Page Banner

United States Department of Agriculture

Agricultural Research Service


item Gealy, David
item Yan, Wengui
item Rutger, J

Submitted to: Temperate Rice Conference Proceedings
Publication Type: Abstract Only
Publication Acceptance Date: 1/9/2003
Publication Date: 3/10/2003
Citation: Gealy, D.R., Yan, W., Rutger, J.N. 2003. CHARACTERIZATION OF HYBRID POPULATIONS FROM RICE CROSSED WITH AWNED AND AWNLESS RED RICE. Temperate Rice Conference Proceedings. p. 69.

Interpretive Summary:

Technical Abstract: Red rice (Oryza sativa L.) is a major weed of rice (Oryza sativa L.) in the southern U.S. and it intercrosses at low rates with the rice cultivars produced in this region. Knowledge of the plant phenotypes produced from such crosses may help farmers to accurately identify and manage crosses derived from specific red rice ecotypes and rice, including herbicide-resistant cultivars. F1 hybrids were produced by hand-pollinating male-sterile Kaybonnet and Cypress (southern long grain tropical japonica cultivars) with two awned and two awnless U.S. red rice types. Parental, F1, and F2 (>150) plants from these crosses were grown in the field under flooded conditions in 2002 at Stuttgart, AR. Phenotypic characteristics including tillering, tiller angle, leaf pubescence, culm and leaf color, plant height, days to flowering, awn length, hull color, and bran color were determined. F1 plants produced pubescent leaves and red bran color, confirming that these were dominant traits. The awned red rice crosses resulted in F1 plants with reddish-purple culms (not expressed in any of the parents) and flowering dates similar to both parents. Crosses with awnless Stuttgart strawhull red rice resulted in F1 plants with green culms and flowering dates later than either parent. Many F2 plants produced few or no seed, apparently because of sterility or because maturity was delayed to the point that heading and/or seed fill did not occur. F2 segregation ratios for phenotypic traits are being determined. Implications for identification and management of hybrid populations will be discussed.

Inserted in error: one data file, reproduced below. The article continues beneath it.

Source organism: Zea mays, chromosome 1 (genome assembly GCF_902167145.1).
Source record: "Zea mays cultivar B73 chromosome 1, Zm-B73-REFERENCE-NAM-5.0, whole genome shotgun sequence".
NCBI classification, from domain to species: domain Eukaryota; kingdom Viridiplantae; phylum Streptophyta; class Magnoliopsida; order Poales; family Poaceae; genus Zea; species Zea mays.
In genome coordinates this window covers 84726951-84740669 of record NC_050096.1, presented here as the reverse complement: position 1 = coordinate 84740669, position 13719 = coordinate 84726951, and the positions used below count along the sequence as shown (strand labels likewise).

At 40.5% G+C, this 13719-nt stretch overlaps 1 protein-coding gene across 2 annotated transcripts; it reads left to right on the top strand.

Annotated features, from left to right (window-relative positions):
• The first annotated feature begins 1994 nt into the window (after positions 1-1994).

Last Modified: 07/26/2017
Footer Content Back to Top of Page